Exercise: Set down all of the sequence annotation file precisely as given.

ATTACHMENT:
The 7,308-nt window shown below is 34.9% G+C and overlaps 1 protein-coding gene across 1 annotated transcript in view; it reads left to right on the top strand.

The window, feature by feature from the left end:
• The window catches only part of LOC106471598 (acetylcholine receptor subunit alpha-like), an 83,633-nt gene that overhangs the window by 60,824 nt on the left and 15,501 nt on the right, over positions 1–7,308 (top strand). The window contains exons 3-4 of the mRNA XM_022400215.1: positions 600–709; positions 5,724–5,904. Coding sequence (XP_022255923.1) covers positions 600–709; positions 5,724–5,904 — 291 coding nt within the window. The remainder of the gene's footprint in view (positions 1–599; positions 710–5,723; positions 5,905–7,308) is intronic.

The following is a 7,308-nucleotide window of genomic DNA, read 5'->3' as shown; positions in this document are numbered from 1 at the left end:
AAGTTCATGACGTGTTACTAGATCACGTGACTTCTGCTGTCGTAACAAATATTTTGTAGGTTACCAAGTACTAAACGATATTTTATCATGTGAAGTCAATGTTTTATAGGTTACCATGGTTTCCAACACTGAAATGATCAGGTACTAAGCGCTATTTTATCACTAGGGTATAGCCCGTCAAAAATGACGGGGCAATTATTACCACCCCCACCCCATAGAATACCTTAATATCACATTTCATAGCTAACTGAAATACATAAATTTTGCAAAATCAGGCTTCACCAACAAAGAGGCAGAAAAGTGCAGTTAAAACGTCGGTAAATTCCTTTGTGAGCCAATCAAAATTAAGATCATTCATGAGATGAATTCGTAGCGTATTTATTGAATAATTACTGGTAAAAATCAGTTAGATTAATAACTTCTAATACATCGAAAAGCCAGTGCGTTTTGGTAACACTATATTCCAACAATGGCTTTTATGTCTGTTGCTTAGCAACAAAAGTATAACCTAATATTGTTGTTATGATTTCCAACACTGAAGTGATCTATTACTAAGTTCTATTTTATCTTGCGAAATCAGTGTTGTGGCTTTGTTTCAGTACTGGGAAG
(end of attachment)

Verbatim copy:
The 7,308-nt window shown below is 34.9% G+C and overlaps 1 protein-coding gene across 1 annotated transcript in view; it reads left to right on the top strand.

The window, feature by feature from the left end:
• The window catches only part of LOC106471598 (acetylcholine receptor subunit alpha-like), an 83,633-nt gene that overhangs the window by 60,824 nt on the left and 15,501 nt on the right, over positions 1–7,308 (top strand). The window contains exons 3-4 of the mRNA XM_022400215.1: positions 600–709; positions 5,724–5,904. Coding sequence (XP_022255923.1) covers positions 600–709; positions 5,724–5,904 — 291 coding nt within the window. The remainder of the gene's footprint in view (positions 1–599; positions 710–5,723; positions 5,905–7,308) is intronic.

The following is a 7,308-nucleotide window of genomic DNA, read 5'->3' as shown; positions in this document are numbered from 1 at the left end:
AAGTTCATGACGTGTTACTAGATCACGTGACTTCTGCTGTCGTAACAAATATTTTGTAGGTTACCAAGTACTAAACGATATTTTATCATGTGAAGTCAATGTTTTATAGGTTACCATGGTTTCCAACACTGAAATGATCAGGTACTAAGCGCTATTTTATCACTAGGGTATAGCCCGTCAAAAATGACGGGGCAATTATTACCACCCCCACCCCATAGAATACCTTAATATCACATTTCATAGCTAACTGAAATACATAAATTTTGCAAAATCAGGCTTCACCAACAAAGAGGCAGAAAAGTGCAGTTAAAACGTCGGTAAATTCCTTTGTGAGCCAATCAAAATTAAGATCATTCATGAGATGAATTCGTAGCGTATTTATTGAATAATTACTGGTAAAAATCAGTTAGATTAATAACTTCTAATACATCGAAAAGCCAGTGCGTTTTGGTAACACTATATTCCAACAATGGCTTTTATGTCTGTTGCTTAGCAACAAAAGTATAACCTAATATTGTTGTTATGATTTCCAACACTGAAGTGATCTATTACTAAGTTCTATTTTATCTTGCGAAATCAGTGTTGTGGCTTTGTTTCAGTACTGGGAAG